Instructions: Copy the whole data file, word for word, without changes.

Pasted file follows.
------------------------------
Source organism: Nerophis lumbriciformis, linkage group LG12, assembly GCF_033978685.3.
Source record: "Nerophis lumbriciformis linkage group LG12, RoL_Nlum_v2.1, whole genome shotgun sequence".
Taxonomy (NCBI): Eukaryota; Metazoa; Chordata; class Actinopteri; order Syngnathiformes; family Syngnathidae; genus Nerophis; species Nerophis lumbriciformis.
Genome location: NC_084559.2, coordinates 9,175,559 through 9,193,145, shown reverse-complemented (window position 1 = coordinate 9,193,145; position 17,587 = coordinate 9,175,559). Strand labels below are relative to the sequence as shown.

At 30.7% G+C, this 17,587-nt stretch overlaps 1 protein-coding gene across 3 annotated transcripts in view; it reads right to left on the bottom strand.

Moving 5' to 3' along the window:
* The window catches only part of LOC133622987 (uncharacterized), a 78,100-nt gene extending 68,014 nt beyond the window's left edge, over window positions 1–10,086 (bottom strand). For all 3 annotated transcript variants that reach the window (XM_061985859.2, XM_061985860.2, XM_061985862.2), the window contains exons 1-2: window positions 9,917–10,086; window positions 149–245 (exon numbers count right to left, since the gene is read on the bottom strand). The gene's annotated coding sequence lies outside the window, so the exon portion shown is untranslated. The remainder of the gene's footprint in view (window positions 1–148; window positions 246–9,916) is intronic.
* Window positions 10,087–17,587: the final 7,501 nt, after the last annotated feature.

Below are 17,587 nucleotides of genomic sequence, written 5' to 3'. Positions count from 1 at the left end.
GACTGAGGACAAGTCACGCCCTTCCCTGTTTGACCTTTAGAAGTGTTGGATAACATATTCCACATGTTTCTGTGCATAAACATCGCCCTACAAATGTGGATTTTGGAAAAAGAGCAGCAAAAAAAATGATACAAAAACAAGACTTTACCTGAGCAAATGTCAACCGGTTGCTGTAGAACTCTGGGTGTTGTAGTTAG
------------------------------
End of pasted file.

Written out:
Source organism: Nerophis lumbriciformis, linkage group LG12, assembly GCF_033978685.3.
Source record: "Nerophis lumbriciformis linkage group LG12, RoL_Nlum_v2.1, whole genome shotgun sequence".
Taxonomy (NCBI): Eukaryota; Metazoa; Chordata; class Actinopteri; order Syngnathiformes; family Syngnathidae; genus Nerophis; species Nerophis lumbriciformis.
Genome location: NC_084559.2, coordinates 9,175,559 through 9,193,145, shown reverse-complemented (window position 1 = coordinate 9,193,145; position 17,587 = coordinate 9,175,559). Strand labels below are relative to the sequence as shown.

At 30.7% G+C, this 17,587-nt stretch overlaps 1 protein-coding gene across 3 annotated transcripts in view; it reads right to left on the bottom strand.

Moving 5' to 3' along the window:
* The window catches only part of LOC133622987 (uncharacterized), a 78,100-nt gene extending 68,014 nt beyond the window's left edge, over window positions 1–10,086 (bottom strand). For all 3 annotated transcript variants that reach the window (XM_061985859.2, XM_061985860.2, XM_061985862.2), the window contains exons 1-2: window positions 9,917–10,086; window positions 149–245 (exon numbers count right to left, since the gene is read on the bottom strand). The gene's annotated coding sequence lies outside the window, so the exon portion shown is untranslated. The remainder of the gene's footprint in view (window positions 1–148; window positions 246–9,916) is intronic.
* Window positions 10,087–17,587: the final 7,501 nt, after the last annotated feature.

Below are 17,587 nucleotides of genomic sequence, written 5' to 3'. Positions count from 1 at the left end.
GACTGAGGACAAGTCACGCCCTTCCCTGTTTGACCTTTAGAAGTGTTGGATAACATATTCCACATGTTTCTGTGCATAAACATCGCCCTACAAATGTGGATTTTGGAAAAAGAGCAGCAAAAAAAATGATACAAAAACAAGACTTTACCTGAGCAAATGTCAACCGGTTGCTGTAGAACTCTGGGTGTTGTAGTTAG